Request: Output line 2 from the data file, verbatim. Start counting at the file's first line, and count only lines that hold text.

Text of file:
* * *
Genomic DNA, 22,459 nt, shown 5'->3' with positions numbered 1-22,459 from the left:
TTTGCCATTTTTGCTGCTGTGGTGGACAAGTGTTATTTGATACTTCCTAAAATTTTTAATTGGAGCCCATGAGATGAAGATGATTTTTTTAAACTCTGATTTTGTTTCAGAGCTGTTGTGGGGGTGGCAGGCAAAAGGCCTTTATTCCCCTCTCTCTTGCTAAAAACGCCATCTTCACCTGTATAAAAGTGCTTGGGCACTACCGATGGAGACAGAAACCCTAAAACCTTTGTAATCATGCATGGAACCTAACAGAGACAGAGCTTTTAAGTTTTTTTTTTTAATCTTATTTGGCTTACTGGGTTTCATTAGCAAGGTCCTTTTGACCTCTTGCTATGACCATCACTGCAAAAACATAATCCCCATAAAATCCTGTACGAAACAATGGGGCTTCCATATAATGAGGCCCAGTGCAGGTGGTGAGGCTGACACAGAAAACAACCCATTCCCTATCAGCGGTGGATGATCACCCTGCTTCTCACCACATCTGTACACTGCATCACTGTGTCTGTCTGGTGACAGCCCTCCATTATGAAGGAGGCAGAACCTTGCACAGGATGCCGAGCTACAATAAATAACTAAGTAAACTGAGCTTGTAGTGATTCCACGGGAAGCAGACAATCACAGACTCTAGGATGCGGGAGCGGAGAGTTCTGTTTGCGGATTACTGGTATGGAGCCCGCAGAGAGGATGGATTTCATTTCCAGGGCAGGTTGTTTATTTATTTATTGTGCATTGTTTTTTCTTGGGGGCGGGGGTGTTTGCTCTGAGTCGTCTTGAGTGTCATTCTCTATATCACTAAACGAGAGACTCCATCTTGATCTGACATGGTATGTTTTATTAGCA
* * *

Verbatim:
TTTGCCATTTTTGCTGCTGTGGTGGACAAGTGTTATTTGATACTTCCTAAAATTTTTAATTGGAGCCCATGAGATGAAGATGATTTTTTTAAACTCTGATTTTGTTTCAGAGCTGTTGTGGGGGTGGCAGGCAAAAGGCCTTTATTCCCCTCTCTCTTGCTAAAAACGCCATCTTCACCTGTATAAAAGTGCTTGGGCACTACCGATGGAGACAGAAACCCTAAAACCTTTGTAATCATGCATGGAACCTAACAGAGACAGAGCTTTTAAGTTTTTTTTTTTAATCTTATTTGGCTTACTGGGTTTCATTAGCAAGGTCCTTTTGACCTCTTGCTATGACCATCACTGCAAAAACATAATCCCCATAAAATCCTGTACGAAACAATGGGGCTTCCATATAATGAGGCCCAGTGCAGGTGGTGAGGCTGACACAGAAAACAACCCATTCCCTATCAGCGGTGGATGATCACCCTGCTTCTCACCACATCTGTACACTGCATCACTGTGTCTGTCTGGTGACAGCCCTCCATTATGAAGGAGGCAGAACCTTGCACAGGATGCCGAGCTACAATAAATAACTAAGTAAACTGAGCTTGTAGTGATTCCACGGGAAGCAGACAATCACAGACTCTAGGATGCGGGAGCGGAGAGTTCTGTTTGCGGATTACTGGTATGGAGCCCGCAGAGAGGATGGATTTCATTTCCAGGGCAGGTTGTTTATTTATTTATTGTGCATTGTTTTTTCTTGGGGGCGGGGGTGTTTGCTCTGAGTCGTCTTGAGTGTCATTCTCTATATCACTAAACGAGAGACTCCATCTTGATCTGACATGGTATGTTTTATTAGCA